I don’t like Heineken, I think it’s a rubbish beer.
That in itself isn’t a problem, but I have to take a stand against this foul flavoured booze because their reach is becoming invasive.
The problem began for me in 2011 at the Rugby World Cup. Somehow Heineken managed to wed itself to the event, becoming the official beer of athletes. Having an official beer of a major sporting is even even worse than Coke’s connection with nearly everything else. Really Coke, you have what to do with Olympians exactly?
In Wellington we had a great harbourside place called the Fan Zone, which had a big screen showing world cup games and a bar serving booze. Outside we could sit, watching rugby and sipping ale. But, of course, there was only one ale, Heineken, because they’d wrapped it all up in their greenbacks. I chose not to drink, because what the hell is the point of putting on weight and working your liver for something that doesn’t taste good?
Then along comes 2012 and the first James Bond film in four years, Skyfall, a film I’d been waiting for for years. Amid such a joyous event there was a red starred fly in my amber ointment – a James Bond themed advert for Heineken. Really, James Bond would touch Heineken, would he? Which brand manager thought that? Obviously one who doesn’t give a damn about James Bond. A bottle of the beer even turned up in Daniel Craig’s hand in the movie, but only when he was moping and being decidedly sulky and un-heroic, so there was some justice.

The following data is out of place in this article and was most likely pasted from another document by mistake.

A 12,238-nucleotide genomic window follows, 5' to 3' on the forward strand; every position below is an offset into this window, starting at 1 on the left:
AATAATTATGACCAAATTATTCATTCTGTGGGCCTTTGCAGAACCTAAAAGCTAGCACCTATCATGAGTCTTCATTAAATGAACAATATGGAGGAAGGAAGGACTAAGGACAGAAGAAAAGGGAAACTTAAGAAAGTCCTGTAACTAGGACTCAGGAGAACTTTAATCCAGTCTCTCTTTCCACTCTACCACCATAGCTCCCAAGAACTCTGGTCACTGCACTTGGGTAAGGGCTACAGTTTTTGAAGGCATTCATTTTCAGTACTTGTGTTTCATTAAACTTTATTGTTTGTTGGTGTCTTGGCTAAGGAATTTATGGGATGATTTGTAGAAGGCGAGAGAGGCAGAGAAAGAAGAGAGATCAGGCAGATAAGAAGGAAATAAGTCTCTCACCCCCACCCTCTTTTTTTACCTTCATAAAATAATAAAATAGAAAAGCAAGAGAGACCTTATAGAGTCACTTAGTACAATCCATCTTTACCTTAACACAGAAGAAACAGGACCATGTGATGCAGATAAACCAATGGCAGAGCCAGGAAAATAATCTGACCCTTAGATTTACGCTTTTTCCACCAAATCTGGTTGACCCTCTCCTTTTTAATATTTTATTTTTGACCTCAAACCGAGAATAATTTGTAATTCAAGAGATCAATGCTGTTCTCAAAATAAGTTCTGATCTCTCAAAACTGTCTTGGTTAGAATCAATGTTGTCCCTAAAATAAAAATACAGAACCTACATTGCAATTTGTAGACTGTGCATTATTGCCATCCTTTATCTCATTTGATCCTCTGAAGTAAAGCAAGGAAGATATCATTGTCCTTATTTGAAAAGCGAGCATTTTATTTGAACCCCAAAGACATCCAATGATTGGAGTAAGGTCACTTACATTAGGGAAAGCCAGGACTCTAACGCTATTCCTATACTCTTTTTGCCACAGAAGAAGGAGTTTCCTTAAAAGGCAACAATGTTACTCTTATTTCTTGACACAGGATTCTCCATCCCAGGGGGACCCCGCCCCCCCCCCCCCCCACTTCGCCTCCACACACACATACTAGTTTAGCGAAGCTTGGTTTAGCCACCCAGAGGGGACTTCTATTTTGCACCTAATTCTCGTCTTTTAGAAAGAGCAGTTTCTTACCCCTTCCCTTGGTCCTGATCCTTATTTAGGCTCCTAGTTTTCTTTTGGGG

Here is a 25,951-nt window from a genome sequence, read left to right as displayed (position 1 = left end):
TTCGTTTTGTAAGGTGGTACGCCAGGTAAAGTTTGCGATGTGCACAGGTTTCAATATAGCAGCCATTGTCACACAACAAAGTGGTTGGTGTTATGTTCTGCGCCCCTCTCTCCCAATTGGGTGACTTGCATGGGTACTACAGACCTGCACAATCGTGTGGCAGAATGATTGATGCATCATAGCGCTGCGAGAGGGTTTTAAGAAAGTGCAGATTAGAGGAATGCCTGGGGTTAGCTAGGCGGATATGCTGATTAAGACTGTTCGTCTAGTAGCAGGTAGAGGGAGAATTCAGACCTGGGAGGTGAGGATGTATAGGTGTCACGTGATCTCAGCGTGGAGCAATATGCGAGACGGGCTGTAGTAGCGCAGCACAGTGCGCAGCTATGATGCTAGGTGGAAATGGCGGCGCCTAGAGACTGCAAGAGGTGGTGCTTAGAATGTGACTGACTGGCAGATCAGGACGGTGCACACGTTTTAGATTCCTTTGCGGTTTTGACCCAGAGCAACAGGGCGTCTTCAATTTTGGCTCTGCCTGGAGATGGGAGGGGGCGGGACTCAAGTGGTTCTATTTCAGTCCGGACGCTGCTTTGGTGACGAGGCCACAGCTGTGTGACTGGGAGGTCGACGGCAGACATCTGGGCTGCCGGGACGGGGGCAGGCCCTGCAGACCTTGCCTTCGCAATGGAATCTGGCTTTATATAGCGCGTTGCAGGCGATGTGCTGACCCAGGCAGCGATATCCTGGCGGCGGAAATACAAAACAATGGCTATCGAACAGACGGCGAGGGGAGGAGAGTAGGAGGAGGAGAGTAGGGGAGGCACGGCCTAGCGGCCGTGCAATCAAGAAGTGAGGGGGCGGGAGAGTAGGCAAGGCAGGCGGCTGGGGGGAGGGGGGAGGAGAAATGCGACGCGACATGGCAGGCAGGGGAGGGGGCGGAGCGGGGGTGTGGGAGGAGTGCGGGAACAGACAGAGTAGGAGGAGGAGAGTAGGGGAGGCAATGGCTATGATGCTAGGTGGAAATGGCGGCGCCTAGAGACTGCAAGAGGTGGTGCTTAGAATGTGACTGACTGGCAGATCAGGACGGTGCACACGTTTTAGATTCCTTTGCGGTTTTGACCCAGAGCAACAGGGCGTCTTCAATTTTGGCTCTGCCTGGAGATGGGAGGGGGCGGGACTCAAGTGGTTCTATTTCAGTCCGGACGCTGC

So Heineken dogs me, helping to cast a shadow over things I like. And now, well tonight, I’m scrolling through Facebook and BAM! there’s a sponsored Heineken post! Aaarrgh! I would rather pay a subscription fee to Facebook than see this loathsome edifice of mass produced beer trash anywhere near anything me or my friends blab about.
And what next for Heineken? I dread to think, and I daren’t even joke, for fear they may discover what else I like and then ejaculate their bloody fizz shit all over it.